To re-formulate the question I posed to Okoye I need to summarise the relevant stories as told by Richard Sklar in the sections “The Ibo and Yoruba nationality movements” and “Zikism and radicalism,” both covering pages 64 to 84 of the book. Before I departed for Enugu I also consulted James S. Coleman’s book, “Nigeria: Background to nationalism”, particularly chapter 13, “The rise and fall of militant nationalism” and most particularly, the 6-page section “The Zikist Movement (1946-1950)”. And before then I had discussed with another senior comrade, Ayodele Curtis Joseph. My research at that point of departure had led me to provisional interrogation of several of Richard’s findings and conclusions.

Richard Sklar had written: “The Zikists of (1946-1950) were angry young men of post war Nigeria (that is post-Second World War colonial Nigeria). They were inspired by a patriotic idealism that could not be reconciled with the tribalistic and self-seeking tendencies of the middle-class nationalists to whom they looked for leadership. Their alternative to tribalism, regionalism, and gradualism was a militant program of positive action to which they gave the name Zikism” (emphasis mine). The philosophy of Zikism, I may add, was originally inspired by the advocacies and activities of Dr. Nnamdi Azikiwe. But like left Hegelians who rapidly outgrew Hegel and Hegelianism in radical thought, the Zikists rapidly outgrew Azikiwe and the NCNC in militant nationalist consciousness.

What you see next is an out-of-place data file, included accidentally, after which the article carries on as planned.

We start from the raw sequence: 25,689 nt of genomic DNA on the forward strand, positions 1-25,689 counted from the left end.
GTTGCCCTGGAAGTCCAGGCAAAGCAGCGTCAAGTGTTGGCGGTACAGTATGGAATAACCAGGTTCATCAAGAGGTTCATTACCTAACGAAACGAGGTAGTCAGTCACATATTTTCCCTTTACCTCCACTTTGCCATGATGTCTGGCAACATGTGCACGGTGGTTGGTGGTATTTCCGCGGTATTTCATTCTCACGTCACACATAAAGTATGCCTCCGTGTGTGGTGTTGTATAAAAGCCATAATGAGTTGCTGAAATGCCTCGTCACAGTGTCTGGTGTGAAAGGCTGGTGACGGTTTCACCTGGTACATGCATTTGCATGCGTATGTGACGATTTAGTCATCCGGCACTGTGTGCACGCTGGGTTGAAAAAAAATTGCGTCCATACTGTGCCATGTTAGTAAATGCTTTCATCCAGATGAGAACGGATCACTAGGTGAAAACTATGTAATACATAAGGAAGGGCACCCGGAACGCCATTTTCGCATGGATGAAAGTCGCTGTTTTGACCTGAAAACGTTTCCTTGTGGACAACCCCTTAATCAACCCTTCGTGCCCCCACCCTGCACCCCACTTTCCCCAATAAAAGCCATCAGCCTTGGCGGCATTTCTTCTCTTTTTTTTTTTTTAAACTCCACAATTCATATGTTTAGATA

Inaugurated in Lagos in February, 1946, the Zikist movement became a nationwide organization within two years. Its leadership in mid-life included Kolawole Balogun (its first president), MCK Ajuluchukwu, Abiodun Aloba, Nduka Eze, Habib Raji Abdallah, Osita Agwuna, Oged Macauley, Mokwugo Okoye, etc. The movement formally joined the NCNC, not as a youth wing, but as a group member.